You Don't Have to Live With These Default Windows 10 Settings
You can improve your Windows 10 experience by changing any of these settings.
Alison DeNisco RayomeManaging Editor
Managing Editor Alison DeNisco Rayome joined CNET in 2019, and is a member of the Home team. She is a co-lead of the CNET Tips and We Do the Math series, and manages the Home Tips series, testing out new hacks for cooking, cleaning and tinkering with all of the gadgets and appliances in your house. Alison was previously an editor at TechRepublic.
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Windows 10 has been out of the spotlight since Microsoft launched Windows 11, its latest operating system, in October 2021. Windows 11 reached broad deployment earlier this year after a staggered rollout spanning half a year, meaning it's now ready for all compatible computers. (Here's how to download it if you're ready.) However, there are plenty of people who are unable to or uninterested in upgrading. And like any OS, Windows 10 has a few default settings that are less than ideal.
Some are just annoying (you don't really need Cortana "getting to know you"), while others will actually slow down your device, show you tons of notifications and ads and collect more of your information than you might be comfortable with. As long as Windows 10 is still what's powering your computer, it's worth it to optimize your settings to make sure your PC is running the best it can.
A feature Windows 10 added is an optimized update delivery system that lets you download updates from other Windows 10 computers over the Internet (not just from Microsoft's servers). The catch is that your computer is also used as an update-sharing hub for other Windows 10 users.
This feature is turned on by default, but you can turn it off by going to Settings > Update & security > Advanced options > Delivery optimization and toggling off Allow downloads from other PCs.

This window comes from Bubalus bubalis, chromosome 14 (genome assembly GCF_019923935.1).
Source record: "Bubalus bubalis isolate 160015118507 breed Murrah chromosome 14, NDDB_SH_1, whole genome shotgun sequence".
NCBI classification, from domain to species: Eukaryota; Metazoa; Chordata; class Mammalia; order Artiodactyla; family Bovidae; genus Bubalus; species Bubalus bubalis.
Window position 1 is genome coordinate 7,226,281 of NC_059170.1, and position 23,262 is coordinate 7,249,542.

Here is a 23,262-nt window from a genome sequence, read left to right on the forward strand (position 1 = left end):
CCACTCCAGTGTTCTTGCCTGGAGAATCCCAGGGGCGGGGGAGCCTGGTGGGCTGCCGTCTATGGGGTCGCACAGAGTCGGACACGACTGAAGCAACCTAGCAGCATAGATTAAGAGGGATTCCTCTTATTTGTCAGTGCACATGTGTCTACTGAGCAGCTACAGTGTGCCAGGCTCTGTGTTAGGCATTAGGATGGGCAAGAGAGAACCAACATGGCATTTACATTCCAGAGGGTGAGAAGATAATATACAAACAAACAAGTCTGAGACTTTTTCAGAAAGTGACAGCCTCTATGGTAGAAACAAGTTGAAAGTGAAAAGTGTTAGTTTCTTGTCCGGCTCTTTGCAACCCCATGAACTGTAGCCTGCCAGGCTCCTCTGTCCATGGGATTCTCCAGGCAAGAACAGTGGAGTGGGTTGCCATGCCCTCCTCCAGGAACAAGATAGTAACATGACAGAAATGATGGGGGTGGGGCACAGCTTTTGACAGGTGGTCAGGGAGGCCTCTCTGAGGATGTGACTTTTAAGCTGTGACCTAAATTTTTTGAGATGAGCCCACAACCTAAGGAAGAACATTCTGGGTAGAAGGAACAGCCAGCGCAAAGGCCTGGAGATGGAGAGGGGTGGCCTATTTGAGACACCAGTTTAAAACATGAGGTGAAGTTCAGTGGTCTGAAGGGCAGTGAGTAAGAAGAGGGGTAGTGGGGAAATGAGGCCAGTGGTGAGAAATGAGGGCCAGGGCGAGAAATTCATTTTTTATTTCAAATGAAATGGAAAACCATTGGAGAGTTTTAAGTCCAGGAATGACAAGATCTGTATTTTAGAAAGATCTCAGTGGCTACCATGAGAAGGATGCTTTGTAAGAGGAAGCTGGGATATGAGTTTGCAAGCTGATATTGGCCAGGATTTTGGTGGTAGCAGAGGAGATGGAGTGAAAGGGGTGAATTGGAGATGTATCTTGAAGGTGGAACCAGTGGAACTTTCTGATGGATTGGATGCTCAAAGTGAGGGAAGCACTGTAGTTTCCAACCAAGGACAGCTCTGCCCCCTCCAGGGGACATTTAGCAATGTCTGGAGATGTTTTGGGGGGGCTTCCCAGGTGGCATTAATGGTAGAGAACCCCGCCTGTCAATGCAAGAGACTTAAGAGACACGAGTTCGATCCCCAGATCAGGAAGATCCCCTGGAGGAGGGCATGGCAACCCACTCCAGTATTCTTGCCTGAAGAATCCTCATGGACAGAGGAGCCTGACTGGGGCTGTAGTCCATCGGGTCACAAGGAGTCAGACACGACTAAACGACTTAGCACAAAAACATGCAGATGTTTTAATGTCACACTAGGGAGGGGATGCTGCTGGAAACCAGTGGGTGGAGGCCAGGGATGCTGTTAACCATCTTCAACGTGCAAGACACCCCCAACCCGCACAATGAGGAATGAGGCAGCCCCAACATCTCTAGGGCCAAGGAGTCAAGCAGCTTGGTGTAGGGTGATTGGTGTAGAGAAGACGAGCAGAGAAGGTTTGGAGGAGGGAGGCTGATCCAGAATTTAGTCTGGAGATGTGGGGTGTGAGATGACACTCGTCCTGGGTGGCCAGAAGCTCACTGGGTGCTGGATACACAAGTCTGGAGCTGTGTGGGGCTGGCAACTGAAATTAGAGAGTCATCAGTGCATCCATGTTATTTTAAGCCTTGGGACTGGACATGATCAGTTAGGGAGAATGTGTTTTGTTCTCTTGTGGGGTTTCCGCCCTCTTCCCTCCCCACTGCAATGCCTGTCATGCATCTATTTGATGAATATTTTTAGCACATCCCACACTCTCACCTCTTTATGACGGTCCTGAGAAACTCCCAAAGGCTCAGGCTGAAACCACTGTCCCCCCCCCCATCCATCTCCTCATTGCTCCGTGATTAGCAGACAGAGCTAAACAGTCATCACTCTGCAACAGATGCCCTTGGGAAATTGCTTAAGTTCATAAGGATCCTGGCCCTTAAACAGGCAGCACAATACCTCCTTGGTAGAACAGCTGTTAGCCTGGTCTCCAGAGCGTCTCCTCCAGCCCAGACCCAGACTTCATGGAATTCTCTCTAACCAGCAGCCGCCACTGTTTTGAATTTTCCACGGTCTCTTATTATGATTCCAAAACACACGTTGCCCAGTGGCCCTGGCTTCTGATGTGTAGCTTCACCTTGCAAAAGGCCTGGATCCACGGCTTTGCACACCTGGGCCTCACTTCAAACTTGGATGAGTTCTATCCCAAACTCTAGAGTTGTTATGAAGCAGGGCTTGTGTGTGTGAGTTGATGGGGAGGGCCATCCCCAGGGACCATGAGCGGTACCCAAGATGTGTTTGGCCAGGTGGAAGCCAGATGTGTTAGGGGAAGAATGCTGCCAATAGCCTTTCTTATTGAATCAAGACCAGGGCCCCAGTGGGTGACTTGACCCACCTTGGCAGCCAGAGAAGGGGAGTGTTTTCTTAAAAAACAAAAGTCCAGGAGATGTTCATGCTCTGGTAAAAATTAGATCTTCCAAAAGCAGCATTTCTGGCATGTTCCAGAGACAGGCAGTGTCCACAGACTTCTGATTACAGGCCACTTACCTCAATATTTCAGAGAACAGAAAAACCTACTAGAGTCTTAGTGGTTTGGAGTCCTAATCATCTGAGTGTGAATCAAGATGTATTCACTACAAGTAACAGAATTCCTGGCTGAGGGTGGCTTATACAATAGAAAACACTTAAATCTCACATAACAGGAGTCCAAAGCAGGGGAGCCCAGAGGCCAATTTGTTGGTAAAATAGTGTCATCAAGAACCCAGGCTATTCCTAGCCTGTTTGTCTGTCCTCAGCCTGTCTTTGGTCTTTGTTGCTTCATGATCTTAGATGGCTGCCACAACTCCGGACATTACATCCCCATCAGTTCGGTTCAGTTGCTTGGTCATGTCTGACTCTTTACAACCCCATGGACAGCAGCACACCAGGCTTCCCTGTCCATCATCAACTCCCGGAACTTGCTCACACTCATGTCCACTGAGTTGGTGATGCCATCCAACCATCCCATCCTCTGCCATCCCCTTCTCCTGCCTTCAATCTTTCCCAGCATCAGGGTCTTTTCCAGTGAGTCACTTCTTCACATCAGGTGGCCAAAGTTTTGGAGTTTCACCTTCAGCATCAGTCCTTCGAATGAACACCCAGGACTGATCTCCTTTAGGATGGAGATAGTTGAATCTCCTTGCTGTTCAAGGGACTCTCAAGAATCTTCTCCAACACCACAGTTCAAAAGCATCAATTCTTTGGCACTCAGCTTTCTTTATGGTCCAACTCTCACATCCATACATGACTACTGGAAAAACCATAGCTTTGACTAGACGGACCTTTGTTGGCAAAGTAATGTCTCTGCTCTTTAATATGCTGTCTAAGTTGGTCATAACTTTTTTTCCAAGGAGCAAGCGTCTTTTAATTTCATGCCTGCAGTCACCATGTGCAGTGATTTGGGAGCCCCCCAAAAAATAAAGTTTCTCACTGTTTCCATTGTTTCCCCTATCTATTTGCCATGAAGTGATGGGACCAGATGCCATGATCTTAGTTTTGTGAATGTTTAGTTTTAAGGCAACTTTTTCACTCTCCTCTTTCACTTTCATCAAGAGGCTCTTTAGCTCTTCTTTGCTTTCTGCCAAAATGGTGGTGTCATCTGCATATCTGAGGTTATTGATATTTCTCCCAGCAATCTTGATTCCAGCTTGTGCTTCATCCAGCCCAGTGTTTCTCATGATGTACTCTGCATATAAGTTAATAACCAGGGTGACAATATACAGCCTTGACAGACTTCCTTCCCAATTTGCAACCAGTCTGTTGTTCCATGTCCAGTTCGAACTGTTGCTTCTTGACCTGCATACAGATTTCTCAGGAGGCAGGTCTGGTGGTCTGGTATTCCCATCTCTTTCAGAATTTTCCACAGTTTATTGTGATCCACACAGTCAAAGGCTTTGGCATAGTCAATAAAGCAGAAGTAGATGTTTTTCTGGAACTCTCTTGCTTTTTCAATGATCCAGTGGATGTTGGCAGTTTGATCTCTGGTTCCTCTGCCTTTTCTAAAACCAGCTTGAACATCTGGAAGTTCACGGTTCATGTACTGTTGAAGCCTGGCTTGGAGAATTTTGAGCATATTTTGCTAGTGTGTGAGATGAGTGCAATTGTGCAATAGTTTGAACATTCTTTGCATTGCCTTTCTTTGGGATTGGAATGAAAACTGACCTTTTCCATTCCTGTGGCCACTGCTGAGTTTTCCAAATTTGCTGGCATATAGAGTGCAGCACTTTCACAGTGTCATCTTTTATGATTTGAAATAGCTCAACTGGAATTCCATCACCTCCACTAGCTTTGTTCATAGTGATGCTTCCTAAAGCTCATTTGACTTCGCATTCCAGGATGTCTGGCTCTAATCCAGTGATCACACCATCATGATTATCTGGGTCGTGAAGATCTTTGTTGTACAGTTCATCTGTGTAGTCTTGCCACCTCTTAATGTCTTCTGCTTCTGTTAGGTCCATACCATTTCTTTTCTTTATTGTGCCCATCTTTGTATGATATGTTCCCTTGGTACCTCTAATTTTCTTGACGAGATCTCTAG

The Windows 10 Action Center is a handy central hub for all of your notifications -- apps, reminders, recently installed programs. But notification overload is definitely a thing, especially when you add unnecessary notifications (such as Windows tips) into the mix.
To get your notifications under control, go to Settings > System > Notifications &actions.
Turn off things like "Get tips, tricks and suggestions when you use Windows" or "Show me the Windows welcome experience after updates and occasionally when I sign in to highlight what's new and suggested" as well as any unwanted notifications from individual apps.
Start menu ads
Microsoft pushes its Windows Store apps -- so much so that you may be seeing apps you never downloaded in your Start menu. These suggested apps are basically ads.
Turn off these pesky ads by going to Settings > Personalization > Start > Show suggestions occasionally in Start. For more information, check out our Windows 10 Start menu guide.
Targeted ads from third-party apps
Microsoft is definitely keeping tabs on your preferences and browsing habits in Windows 10. You even have a unique advertising ID (tied to your Microsoft account), which the company uses to show you targeted ads. Oh, and Microsoft also shares this advertising ID profile with third-party apps from the Windows Store, unless you turn this information sharing off.
You can turn off sharing this type of info by going to Settings > Privacy > General and toggling off Let apps use advertising ID to make ads more interesting to you based on your app activity (Turning this off will reset your ID).
Cortana 'getting to know you'
Cortana, your adaptive personal assistant in Windows 10, gets, well, pretty personal with the information it collects about you, such as speech and handwriting patterns and typing history, which you may consider to be just a little creepy.
You can stop Cortana from "getting to know you," and clear that information from your device, by going to Settings > Privacy > Inking & typing and toggling the option off.
Apps running in the background
In Windows 10, by default, many apps run in the background (even if you don't have them open). These apps can receive information, send notifications, download and install updates and otherwise use up your bandwidth and your battery. If you're using a mobile device and/or a metered connection, you may want to turn this feature off.
To do so, go to Settings > Privacy > Background apps and either toggle off Let apps run in the background or toggle off each app individually.
All the syncing
Windows 10 is all about syncing. Everything (system settings, themes, passwords, search history) syncs across all your signed-in devices by default. But not all of us want our search history to sync between our phones and our computers, so here's how to turn syncing off.
To turn off settings syncing (including themes and passwords), go to Settings > Accounts > Sync your settings. You can turn off all settings syncing, or you can selectively turn off specific settings.